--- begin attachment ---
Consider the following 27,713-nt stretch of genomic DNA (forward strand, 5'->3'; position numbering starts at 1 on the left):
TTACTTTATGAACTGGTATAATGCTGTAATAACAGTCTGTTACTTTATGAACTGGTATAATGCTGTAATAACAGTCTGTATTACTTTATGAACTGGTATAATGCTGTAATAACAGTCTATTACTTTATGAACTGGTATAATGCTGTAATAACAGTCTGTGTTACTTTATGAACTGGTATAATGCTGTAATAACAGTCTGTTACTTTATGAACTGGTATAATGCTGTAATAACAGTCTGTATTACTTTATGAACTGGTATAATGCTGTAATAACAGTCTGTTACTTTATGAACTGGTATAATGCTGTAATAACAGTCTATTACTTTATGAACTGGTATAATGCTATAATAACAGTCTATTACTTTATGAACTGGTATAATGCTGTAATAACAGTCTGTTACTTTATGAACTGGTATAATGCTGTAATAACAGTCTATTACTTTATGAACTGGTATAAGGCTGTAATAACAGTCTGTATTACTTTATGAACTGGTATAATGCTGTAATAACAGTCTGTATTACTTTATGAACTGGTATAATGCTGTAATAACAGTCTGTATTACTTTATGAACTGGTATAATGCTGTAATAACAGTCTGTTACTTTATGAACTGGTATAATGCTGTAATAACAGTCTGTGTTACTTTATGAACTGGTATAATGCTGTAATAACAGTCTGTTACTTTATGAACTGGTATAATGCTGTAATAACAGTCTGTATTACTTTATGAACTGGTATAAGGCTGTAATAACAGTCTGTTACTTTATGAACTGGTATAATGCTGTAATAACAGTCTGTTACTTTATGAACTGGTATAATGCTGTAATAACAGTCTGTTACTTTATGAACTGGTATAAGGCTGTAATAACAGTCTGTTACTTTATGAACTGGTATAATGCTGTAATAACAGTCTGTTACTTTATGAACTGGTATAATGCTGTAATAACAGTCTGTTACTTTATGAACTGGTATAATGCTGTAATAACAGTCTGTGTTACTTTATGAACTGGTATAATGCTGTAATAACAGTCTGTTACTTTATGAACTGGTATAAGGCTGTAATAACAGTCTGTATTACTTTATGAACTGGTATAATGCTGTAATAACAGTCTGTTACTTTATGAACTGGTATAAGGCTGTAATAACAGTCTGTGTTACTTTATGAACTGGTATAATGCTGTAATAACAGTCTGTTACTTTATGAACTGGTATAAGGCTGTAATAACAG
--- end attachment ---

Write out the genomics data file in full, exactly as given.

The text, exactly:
Consider the following 27,713-nt stretch of genomic DNA (forward strand, 5'->3'; position numbering starts at 1 on the left):
TTACTTTATGAACTGGTATAATGCTGTAATAACAGTCTGTTACTTTATGAACTGGTATAATGCTGTAATAACAGTCTGTATTACTTTATGAACTGGTATAATGCTGTAATAACAGTCTATTACTTTATGAACTGGTATAATGCTGTAATAACAGTCTGTGTTACTTTATGAACTGGTATAATGCTGTAATAACAGTCTGTTACTTTATGAACTGGTATAATGCTGTAATAACAGTCTGTATTACTTTATGAACTGGTATAATGCTGTAATAACAGTCTGTTACTTTATGAACTGGTATAATGCTGTAATAACAGTCTATTACTTTATGAACTGGTATAATGCTATAATAACAGTCTATTACTTTATGAACTGGTATAATGCTGTAATAACAGTCTGTTACTTTATGAACTGGTATAATGCTGTAATAACAGTCTATTACTTTATGAACTGGTATAAGGCTGTAATAACAGTCTGTATTACTTTATGAACTGGTATAATGCTGTAATAACAGTCTGTATTACTTTATGAACTGGTATAATGCTGTAATAACAGTCTGTATTACTTTATGAACTGGTATAATGCTGTAATAACAGTCTGTTACTTTATGAACTGGTATAATGCTGTAATAACAGTCTGTGTTACTTTATGAACTGGTATAATGCTGTAATAACAGTCTGTTACTTTATGAACTGGTATAATGCTGTAATAACAGTCTGTATTACTTTATGAACTGGTATAAGGCTGTAATAACAGTCTGTTACTTTATGAACTGGTATAATGCTGTAATAACAGTCTGTTACTTTATGAACTGGTATAATGCTGTAATAACAGTCTGTTACTTTATGAACTGGTATAAGGCTGTAATAACAGTCTGTTACTTTATGAACTGGTATAATGCTGTAATAACAGTCTGTTACTTTATGAACTGGTATAATGCTGTAATAACAGTCTGTTACTTTATGAACTGGTATAATGCTGTAATAACAGTCTGTGTTACTTTATGAACTGGTATAATGCTGTAATAACAGTCTGTTACTTTATGAACTGGTATAAGGCTGTAATAACAGTCTGTATTACTTTATGAACTGGTATAATGCTGTAATAACAGTCTGTTACTTTATGAACTGGTATAAGGCTGTAATAACAGTCTGTGTTACTTTATGAACTGGTATAATGCTGTAATAACAGTCTGTTACTTTATGAACTGGTATAAGGCTGTAATAACAG